Although Thomas Wachendorf’s and Christopher Strobel’s brutality lawsuits against the Readington Township police have received a fair amount of publicity (see, e.g. the January 4, 2007 Star Ledger article, which is set forth at the foot of this posting), the amount of their settlements with Readington have not been publicly disclosed until now.


In a settlement reached January 23, 2007, Thomas J. Wachendorf settled his case against the Readington Township and officers Christopher DeWire and Scott Crater for $45,000. This figure has not previously been released probably because both Wachendorf and the Township agreed that “the terms and conditions of [their] settlement and the claims upon it was based shall remain confidential in so far as permitted by law.” This confidentiality agreement cannot, however, defeat a citizen’s right to gain access to it by way of an Open Public Records Act request.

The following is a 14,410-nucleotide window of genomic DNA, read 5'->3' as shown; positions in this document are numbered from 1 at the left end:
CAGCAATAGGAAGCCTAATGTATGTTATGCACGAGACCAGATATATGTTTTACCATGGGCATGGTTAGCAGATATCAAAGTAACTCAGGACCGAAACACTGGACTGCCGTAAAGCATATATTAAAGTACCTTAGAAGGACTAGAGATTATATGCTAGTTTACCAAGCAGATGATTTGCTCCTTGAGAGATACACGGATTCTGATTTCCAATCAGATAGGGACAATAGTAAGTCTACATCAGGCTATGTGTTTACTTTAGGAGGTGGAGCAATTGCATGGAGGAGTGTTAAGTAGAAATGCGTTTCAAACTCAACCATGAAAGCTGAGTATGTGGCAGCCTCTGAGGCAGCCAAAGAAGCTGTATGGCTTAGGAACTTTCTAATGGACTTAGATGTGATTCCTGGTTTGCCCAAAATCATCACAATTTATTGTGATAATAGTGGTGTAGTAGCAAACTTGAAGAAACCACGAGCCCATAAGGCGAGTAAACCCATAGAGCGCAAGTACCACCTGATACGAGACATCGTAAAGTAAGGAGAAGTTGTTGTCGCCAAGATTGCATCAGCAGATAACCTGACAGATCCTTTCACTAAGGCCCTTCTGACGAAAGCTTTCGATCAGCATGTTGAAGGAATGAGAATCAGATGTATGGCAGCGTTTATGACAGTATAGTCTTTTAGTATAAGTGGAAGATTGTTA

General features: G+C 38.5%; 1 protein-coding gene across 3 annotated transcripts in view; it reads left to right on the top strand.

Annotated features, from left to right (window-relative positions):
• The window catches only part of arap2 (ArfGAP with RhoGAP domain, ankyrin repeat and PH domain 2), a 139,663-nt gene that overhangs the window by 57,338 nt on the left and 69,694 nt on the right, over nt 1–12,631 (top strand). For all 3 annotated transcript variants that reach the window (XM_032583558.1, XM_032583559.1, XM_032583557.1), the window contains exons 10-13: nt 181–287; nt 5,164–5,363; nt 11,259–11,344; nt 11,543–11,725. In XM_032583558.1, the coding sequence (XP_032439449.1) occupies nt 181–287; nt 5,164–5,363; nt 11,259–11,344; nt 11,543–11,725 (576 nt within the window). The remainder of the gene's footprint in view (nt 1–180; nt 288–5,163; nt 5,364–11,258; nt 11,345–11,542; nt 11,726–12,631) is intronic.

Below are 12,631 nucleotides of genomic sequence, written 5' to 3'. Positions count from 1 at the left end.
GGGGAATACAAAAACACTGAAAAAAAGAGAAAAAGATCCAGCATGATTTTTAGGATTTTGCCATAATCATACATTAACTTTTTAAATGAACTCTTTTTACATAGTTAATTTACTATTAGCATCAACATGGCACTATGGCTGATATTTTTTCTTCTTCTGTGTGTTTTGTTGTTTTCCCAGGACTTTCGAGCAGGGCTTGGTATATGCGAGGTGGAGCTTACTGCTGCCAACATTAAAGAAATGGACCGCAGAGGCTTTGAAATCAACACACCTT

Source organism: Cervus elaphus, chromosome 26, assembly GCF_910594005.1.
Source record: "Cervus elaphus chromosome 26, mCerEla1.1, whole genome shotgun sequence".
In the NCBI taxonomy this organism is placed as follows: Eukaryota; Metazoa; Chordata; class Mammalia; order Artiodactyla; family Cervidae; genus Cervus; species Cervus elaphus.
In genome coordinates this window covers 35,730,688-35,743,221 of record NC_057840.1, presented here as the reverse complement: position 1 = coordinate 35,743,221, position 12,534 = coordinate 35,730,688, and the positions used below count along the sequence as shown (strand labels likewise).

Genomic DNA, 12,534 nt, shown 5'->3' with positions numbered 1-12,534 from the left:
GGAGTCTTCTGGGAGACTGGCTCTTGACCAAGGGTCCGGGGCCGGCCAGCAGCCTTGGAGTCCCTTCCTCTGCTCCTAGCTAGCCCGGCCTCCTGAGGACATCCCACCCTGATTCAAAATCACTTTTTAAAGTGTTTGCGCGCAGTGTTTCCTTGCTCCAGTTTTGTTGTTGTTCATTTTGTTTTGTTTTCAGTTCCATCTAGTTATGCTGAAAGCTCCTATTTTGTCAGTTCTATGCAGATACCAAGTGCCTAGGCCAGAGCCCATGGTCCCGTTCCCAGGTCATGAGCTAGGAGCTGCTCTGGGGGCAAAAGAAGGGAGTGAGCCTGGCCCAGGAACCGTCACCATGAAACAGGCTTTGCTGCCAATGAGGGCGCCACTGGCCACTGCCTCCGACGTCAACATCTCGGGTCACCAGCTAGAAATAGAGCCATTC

Wachendorf’s suit arose out of his encounter with police while driving on Holland Brook Road in Readington on the morning of May 2, 2004. According to Wachendorf’s complaint, Officers DeWire and Crater, in two separate patrol cars, followed him into his driveway and exited their cars “with their handguns partially drawn.” Then, Wachendorf alleges, DeWire and Crater ordered him out of his vehicle and then, seconds later, pulled him out of the car and “threw him onto the gravel driveway at the edge of the brick patio, and slapped a handcuff onto {his] left wrist.” According to the complaint, Wachendorf did nothing illegal and did not resist arrest. Still, he claims, the fall to the ground caused him to strike his head and lose consciousness and break his glasses.